4th Sunday Ordinary Time

Jeremiah 1, 4-4.17-19
1 Corinthians 12,31-13,13 or 13,4-13
Luke 4, 21-30

By Fr Elmer Ibarra SVD (Australia)

One of the more difficult things to do as a priest is to preach in front of your own relatives. Just after my ordination, my aunt asked me if I could bless their new house. In that blessing, I said that honestly the most difficult thing for me to do is to preach in front of them because I don’t know if they would believe what I would say. Then they just laughed and then they became silent as I did my homily during the blessing. 

In our gospel for today which is the continuation of last week’s gospel. Jesus after mesmerising the people in the synagogue of his reading and preaching. Then after the two stories of the experiences of Elijah and Elisha, two of the greatest prophets of the Old Testament, and they thrown Jesus out of town. What did Jesus say that his townmates drove him out and even wanted to kill him? 

Jewish culture is very complex and sometimes hard to understand in the context of our lives in the Western world in the 21stcentury. There are two explanations why Jesus’ townmates reacted so violently towards him. 

First, it is a time-honoured tradition that the son should take on the trade of the father. In their society, the expectation must be that if Joseph, which is Jesus’ father (in their eyes) is a carpenter, then Jesus must pick up this trade. In many societies, this seems to be the norm. Now, Jesus who is expected to be a carpenter after Joseph, did not pick up this trade but became an itinerant preacher. And not only that, Jesus also seemed to be stepping outside of his “family boundaries”. What I mean is the expectation for him to act according to the expectation of his townmates are seriously breached.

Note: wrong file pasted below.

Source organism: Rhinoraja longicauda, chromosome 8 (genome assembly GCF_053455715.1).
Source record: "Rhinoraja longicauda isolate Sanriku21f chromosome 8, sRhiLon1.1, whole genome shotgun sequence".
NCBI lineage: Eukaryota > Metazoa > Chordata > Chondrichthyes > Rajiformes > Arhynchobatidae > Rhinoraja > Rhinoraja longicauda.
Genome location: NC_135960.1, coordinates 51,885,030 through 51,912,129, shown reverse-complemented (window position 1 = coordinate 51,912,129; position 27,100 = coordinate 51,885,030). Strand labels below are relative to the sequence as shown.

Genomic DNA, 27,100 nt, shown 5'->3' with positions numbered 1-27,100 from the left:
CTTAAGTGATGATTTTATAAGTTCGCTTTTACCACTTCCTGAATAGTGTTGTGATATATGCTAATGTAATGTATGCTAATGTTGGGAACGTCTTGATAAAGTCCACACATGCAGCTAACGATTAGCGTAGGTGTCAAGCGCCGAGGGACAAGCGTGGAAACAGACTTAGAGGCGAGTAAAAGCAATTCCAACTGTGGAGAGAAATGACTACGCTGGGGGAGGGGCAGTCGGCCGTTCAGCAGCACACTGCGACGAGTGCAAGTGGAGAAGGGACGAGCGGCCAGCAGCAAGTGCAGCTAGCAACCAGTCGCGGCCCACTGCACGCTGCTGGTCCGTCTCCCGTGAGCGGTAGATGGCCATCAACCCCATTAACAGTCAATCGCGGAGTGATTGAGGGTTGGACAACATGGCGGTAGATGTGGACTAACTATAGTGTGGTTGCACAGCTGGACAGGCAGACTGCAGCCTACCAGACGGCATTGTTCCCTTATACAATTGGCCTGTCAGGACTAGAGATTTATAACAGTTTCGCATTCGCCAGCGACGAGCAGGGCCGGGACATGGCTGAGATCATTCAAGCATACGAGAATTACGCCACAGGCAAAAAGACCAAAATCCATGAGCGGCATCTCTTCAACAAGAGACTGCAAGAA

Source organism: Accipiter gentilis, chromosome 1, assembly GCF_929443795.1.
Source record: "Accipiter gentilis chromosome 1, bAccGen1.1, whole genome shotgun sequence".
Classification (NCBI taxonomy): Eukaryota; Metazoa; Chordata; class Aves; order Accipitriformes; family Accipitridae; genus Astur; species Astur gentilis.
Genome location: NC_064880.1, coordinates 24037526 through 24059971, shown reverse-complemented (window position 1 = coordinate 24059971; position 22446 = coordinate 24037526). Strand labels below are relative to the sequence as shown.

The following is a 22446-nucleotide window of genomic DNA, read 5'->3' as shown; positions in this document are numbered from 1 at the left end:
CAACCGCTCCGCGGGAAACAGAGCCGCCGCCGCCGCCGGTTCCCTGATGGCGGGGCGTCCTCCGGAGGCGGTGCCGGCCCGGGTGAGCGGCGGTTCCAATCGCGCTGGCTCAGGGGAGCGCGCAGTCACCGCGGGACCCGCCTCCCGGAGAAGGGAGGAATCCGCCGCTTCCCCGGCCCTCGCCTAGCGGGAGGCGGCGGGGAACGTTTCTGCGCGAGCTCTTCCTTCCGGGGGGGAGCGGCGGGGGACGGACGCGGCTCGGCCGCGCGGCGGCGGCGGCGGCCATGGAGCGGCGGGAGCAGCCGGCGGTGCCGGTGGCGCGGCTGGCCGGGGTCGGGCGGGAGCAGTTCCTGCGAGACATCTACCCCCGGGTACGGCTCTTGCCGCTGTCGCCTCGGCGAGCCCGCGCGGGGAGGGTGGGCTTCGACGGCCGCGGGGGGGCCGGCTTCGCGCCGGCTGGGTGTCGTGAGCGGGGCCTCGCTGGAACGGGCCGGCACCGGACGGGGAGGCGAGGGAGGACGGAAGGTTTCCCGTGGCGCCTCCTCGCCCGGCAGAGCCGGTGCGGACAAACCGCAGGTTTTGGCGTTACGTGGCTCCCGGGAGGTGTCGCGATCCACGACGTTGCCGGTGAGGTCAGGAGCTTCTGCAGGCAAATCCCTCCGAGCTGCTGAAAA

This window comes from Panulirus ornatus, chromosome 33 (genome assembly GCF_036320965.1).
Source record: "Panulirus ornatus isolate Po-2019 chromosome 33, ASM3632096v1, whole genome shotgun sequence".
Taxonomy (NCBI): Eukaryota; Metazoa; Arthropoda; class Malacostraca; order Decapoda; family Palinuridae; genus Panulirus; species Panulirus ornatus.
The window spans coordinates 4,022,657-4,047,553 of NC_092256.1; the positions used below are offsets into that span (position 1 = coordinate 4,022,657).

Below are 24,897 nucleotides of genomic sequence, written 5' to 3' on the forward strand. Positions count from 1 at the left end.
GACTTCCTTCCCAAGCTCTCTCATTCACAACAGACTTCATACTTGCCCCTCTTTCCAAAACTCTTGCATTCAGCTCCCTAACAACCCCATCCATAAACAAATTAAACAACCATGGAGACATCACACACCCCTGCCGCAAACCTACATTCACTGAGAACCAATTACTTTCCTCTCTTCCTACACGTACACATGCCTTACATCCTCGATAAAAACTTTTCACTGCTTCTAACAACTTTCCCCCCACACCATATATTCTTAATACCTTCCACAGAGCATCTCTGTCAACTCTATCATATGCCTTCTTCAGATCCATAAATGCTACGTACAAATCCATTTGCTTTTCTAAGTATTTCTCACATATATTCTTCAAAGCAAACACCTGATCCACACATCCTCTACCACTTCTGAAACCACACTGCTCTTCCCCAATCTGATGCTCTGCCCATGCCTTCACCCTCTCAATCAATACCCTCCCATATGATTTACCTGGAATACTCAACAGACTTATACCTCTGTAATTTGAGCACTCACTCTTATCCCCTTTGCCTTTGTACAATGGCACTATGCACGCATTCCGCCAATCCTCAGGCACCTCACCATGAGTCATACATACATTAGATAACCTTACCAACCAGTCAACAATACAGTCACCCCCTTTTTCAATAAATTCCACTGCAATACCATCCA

Second, Jesus already anticipated of his townmates’ expectation on him. They are expecting him to do and heal a lot of people like what he did in Capernaum. However, he gave the example of Elijah and Elisha as if to say that Jesus is not only for his townmates but he is for everybody. Something that the people of Nazareth find it difficult to accept.  When I was a new priest and I’m preparing for my visa, some people come up to me and says that why do I need to go abroad. They’re trying to convince me that there’s also a great need of priests in the Philippines and they could also take care of us as well. However, I tried to convince them that while the need of priests in the Philippines is there, the need for priests abroad is even greater. 

Jesus likened himself to Elijah and Elisha that even as early as that time, these prophets have emphasised that the blessing of God is not limited to a particular people but to everybody. Something that the Jews find it hard to accept. 

It is almost human nature to possess and not share. When we have something or someone good in our midst, we don’t want to share. The Nazarenes have a great person in their midst and it seems they can’t accept that he is for everybody. They just wanted to have Jesus for their own, either as a carpenter or just a preacher in their own synagogue and nowhere else. God has always emphasised that we can never limit his power and his generosity. And so neither should we. We should also share God’s blessing to us as God also doesn’t choose whom he would give his blessings and that is for everyone. 

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